Racing motorcycle design is under my skin big time and I’ve spent far too many hours staring at my bikes in the garage and reading design books. It’s unfortunate that I don’t think an actual scratch build is in my near future given all the other things I’m trying to do in my life but seeing bikes like Robin Wittebrood’s RW50R special really taunts my imagination. I saw a few photos of his chassis floating around the internet not long ago so it was so cool to see it in the flesh because it really caught my attention.
Simple, is anything but. Being able to design and build something ‘simple’ whether its an engine, a bike, a website or a house almost requires 10X the effort and design intent. It requires rock solid ideas and perspectives on how something should be. Robin’s bike caught my attention because it pulls off ‘simple’ so well.
A few things I like: 1) It’s narrow, and low. Robin narrowed some RS125 fairings and custom made the narrow tank. The front aero profile is small with enough tuck room for the helmet. The bars are narrow like a classic. I think there could still be some improvements in the lower half of the fairing but it’s far better than a standard 125 fairing for a 50. 2) It’s well packaged. The rear engine ‘cradle’ and cross brace is a piece of sheetmetal art. And the suspension is very low so there’s enough room for a ‘reversed cylinder’ with the a new exhaust to exit under the seat 3) It’s triangulated to hell and really ‘simple’. Look at all those triangles! It felt rigid to sit on that’s for sure. Robin spent a load of time with plastic pipes testing different shapes to find the best flex patterns for what he was trying to achieve. 4) He’s not afraid to try the unusual. Yes, that engine has 2 carbs and 2 reed valves. Why not? It’s an interesting experiment and he’ll learn from it. Ultimately Rob said he will run a carb out the front and a rear facing exhaust but it goes pretty good so far! 5) It’s not simply a Honda RS125 chassis. Yeah I have them myself and it’s the most straight forward way to get going but they’re expensive, you end up pulling apart a genuine Grand Prix bike. Robin said to me “you don’t need to spend a fortune on a RS125 chassis if you’re willing to do the work”, and I can’t agree more. Solid work Robin.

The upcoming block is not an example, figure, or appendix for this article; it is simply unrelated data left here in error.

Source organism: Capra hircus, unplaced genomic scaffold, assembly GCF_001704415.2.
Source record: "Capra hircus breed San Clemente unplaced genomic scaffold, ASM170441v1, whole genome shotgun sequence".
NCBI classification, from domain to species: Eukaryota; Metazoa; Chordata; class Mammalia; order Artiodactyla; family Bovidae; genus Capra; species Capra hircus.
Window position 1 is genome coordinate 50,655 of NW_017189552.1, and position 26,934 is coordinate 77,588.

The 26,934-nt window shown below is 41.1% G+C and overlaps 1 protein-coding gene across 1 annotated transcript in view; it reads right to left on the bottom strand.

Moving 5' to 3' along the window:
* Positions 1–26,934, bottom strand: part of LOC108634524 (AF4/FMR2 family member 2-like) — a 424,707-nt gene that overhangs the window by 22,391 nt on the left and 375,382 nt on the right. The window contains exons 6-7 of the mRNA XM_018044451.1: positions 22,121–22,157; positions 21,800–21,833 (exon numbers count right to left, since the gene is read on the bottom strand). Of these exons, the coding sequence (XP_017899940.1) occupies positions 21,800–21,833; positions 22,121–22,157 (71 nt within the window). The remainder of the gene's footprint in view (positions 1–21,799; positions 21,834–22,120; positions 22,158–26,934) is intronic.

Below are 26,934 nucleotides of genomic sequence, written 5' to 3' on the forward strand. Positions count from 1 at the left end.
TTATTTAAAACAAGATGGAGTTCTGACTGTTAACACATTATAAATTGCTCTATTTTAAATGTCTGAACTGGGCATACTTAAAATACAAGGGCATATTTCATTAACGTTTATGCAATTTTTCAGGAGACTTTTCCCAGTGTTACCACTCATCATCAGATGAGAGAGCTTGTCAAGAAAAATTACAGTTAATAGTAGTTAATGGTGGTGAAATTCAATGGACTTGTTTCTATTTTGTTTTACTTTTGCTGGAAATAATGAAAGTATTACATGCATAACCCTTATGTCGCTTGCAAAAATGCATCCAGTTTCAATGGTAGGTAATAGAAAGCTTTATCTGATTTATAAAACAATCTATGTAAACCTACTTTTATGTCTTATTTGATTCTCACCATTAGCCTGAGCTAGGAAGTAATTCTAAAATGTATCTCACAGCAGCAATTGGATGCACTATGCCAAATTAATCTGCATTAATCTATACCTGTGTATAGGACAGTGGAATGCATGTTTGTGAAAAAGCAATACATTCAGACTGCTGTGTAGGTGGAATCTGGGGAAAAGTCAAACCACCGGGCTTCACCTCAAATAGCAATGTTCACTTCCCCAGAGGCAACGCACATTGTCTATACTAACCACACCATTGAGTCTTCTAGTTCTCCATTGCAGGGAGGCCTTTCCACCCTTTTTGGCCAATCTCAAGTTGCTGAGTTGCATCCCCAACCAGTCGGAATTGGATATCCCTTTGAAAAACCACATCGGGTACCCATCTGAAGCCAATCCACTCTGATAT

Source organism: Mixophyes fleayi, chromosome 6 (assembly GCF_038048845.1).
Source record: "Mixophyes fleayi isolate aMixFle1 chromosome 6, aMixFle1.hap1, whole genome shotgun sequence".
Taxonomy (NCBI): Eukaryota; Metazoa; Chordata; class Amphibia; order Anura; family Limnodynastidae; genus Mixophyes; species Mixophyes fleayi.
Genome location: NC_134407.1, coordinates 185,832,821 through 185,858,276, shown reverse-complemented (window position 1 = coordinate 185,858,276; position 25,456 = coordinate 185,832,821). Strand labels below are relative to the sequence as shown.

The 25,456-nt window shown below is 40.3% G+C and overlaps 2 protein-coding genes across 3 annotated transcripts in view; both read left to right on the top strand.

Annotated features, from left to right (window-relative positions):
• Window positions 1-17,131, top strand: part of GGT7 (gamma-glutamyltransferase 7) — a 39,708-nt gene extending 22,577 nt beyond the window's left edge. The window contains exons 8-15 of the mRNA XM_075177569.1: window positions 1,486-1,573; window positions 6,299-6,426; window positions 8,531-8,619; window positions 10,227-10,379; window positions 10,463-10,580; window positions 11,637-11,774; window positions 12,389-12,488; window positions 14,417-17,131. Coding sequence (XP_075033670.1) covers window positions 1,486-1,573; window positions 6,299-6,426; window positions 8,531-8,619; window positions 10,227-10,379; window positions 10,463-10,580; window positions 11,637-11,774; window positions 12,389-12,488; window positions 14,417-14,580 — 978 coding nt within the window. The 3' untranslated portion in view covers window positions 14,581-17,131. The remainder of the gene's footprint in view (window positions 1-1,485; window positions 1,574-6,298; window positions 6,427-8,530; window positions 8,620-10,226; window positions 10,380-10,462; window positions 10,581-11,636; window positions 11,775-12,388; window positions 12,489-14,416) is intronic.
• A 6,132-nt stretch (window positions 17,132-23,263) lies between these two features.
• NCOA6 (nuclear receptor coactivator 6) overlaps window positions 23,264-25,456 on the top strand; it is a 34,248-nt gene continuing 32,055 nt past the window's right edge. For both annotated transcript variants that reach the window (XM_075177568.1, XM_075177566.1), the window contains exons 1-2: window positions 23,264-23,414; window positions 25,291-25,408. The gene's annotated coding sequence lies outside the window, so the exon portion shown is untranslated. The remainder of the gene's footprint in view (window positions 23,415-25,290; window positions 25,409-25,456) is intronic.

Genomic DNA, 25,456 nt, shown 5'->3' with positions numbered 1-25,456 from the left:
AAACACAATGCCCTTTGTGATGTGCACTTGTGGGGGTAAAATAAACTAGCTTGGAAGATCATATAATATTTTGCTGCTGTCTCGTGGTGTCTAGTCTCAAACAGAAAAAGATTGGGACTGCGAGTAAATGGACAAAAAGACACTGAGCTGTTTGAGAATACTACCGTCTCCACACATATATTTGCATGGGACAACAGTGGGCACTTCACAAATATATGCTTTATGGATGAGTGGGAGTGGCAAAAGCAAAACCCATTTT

Seeing this bike and talking to Robin really kicked my mind into gear. Back in the pits and back to the team workshop I found myself spending a lot more time staring at the bikes, plotting ways to make them faster. Maybe one day... Thanks Robin for showing me your beautiful machine. I hope to see you at the next 2 rounds!